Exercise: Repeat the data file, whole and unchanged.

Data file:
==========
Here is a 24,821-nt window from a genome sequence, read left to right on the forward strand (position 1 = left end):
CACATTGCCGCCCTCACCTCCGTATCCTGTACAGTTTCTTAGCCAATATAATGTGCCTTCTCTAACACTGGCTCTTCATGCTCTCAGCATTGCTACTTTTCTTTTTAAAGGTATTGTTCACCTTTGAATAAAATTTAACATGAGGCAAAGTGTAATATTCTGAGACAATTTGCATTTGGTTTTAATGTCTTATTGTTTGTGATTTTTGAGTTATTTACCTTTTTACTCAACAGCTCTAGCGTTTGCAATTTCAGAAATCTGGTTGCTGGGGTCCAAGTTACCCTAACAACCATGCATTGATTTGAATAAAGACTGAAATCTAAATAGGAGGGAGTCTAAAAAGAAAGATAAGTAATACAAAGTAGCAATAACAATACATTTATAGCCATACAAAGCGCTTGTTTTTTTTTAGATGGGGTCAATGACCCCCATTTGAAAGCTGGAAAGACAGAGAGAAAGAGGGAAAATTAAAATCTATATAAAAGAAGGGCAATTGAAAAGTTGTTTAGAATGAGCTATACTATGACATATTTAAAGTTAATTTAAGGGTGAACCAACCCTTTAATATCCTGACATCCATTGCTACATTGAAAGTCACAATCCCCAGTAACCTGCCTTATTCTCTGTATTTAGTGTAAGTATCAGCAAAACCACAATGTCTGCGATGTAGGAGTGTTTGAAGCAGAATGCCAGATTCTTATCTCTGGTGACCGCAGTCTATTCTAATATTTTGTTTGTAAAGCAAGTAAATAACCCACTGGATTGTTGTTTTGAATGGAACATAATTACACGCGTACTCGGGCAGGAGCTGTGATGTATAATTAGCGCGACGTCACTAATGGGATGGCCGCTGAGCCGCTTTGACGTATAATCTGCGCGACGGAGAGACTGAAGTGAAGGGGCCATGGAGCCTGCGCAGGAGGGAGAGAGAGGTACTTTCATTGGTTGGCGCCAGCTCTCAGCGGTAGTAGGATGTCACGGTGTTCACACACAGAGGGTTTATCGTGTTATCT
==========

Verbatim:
Here is a 24,821-nt window from a genome sequence, read left to right on the forward strand (position 1 = left end):
CACATTGCCGCCCTCACCTCCGTATCCTGTACAGTTTCTTAGCCAATATAATGTGCCTTCTCTAACACTGGCTCTTCATGCTCTCAGCATTGCTACTTTTCTTTTTAAAGGTATTGTTCACCTTTGAATAAAATTTAACATGAGGCAAAGTGTAATATTCTGAGACAATTTGCATTTGGTTTTAATGTCTTATTGTTTGTGATTTTTGAGTTATTTACCTTTTTACTCAACAGCTCTAGCGTTTGCAATTTCAGAAATCTGGTTGCTGGGGTCCAAGTTACCCTAACAACCATGCATTGATTTGAATAAAGACTGAAATCTAAATAGGAGGGAGTCTAAAAAGAAAGATAAGTAATACAAAGTAGCAATAACAATACATTTATAGCCATACAAAGCGCTTGTTTTTTTTTAGATGGGGTCAATGACCCCCATTTGAAAGCTGGAAAGACAGAGAGAAAGAGGGAAAATTAAAATCTATATAAAAGAAGGGCAATTGAAAAGTTGTTTAGAATGAGCTATACTATGACATATTTAAAGTTAATTTAAGGGTGAACCAACCCTTTAATATCCTGACATCCATTGCTACATTGAAAGTCACAATCCCCAGTAACCTGCCTTATTCTCTGTATTTAGTGTAAGTATCAGCAAAACCACAATGTCTGCGATGTAGGAGTGTTTGAAGCAGAATGCCAGATTCTTATCTCTGGTGACCGCAGTCTATTCTAATATTTTGTTTGTAAAGCAAGTAAATAACCCACTGGATTGTTGTTTTGAATGGAACATAATTACACGCGTACTCGGGCAGGAGCTGTGATGTATAATTAGCGCGACGTCACTAATGGGATGGCCGCTGAGCCGCTTTGACGTATAATCTGCGCGACGGAGAGACTGAAGTGAAGGGGCCATGGAGCCTGCGCAGGAGGGAGAGAGAGGTACTTTCATTGGTTGGCGCCAGCTCTCAGCGGTAGTAGGATGTCACGGTGTTCACACACAGAGGGTTTATCGTGTTATCT